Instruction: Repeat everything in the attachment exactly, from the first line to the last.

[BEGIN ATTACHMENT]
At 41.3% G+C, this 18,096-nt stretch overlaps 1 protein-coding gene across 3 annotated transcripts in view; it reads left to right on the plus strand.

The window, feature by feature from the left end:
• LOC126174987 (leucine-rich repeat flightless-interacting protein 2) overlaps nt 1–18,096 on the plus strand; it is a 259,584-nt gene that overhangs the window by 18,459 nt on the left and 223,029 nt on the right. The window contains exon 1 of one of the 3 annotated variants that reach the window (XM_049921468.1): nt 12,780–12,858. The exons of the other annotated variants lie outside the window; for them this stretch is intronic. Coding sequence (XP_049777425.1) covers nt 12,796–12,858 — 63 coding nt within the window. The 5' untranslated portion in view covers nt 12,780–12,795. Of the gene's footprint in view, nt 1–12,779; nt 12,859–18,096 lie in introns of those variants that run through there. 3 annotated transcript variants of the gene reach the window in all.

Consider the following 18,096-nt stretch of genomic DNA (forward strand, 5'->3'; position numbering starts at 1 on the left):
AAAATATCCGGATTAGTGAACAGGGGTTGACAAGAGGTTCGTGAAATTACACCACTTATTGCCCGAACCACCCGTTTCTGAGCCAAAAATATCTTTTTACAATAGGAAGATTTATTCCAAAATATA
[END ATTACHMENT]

At 41.3% G+C, this 18,096-nt stretch overlaps 1 protein-coding gene across 3 annotated transcripts in view; it reads left to right on the plus strand.

The window, feature by feature from the left end:
• LOC126174987 (leucine-rich repeat flightless-interacting protein 2) overlaps nt 1–18,096 on the plus strand; it is a 259,584-nt gene that overhangs the window by 18,459 nt on the left and 223,029 nt on the right. The window contains exon 1 of one of the 3 annotated variants that reach the window (XM_049921468.1): nt 12,780–12,858. The exons of the other annotated variants lie outside the window; for them this stretch is intronic. Coding sequence (XP_049777425.1) covers nt 12,796–12,858 — 63 coding nt within the window. The 5' untranslated portion in view covers nt 12,780–12,795. Of the gene's footprint in view, nt 1–12,779; nt 12,859–18,096 lie in introns of those variants that run through there. 3 annotated transcript variants of the gene reach the window in all.

Consider the following 18,096-nt stretch of genomic DNA (forward strand, 5'->3'; position numbering starts at 1 on the left):
AAAATATCCGGATTAGTGAACAGGGGTTGACAAGAGGTTCGTGAAATTACACCACTTATTGCCCGAACCACCCGTTTCTGAGCCAAAAATATCTTTTTACAATAGGAAGATTTATTCCAAAATATA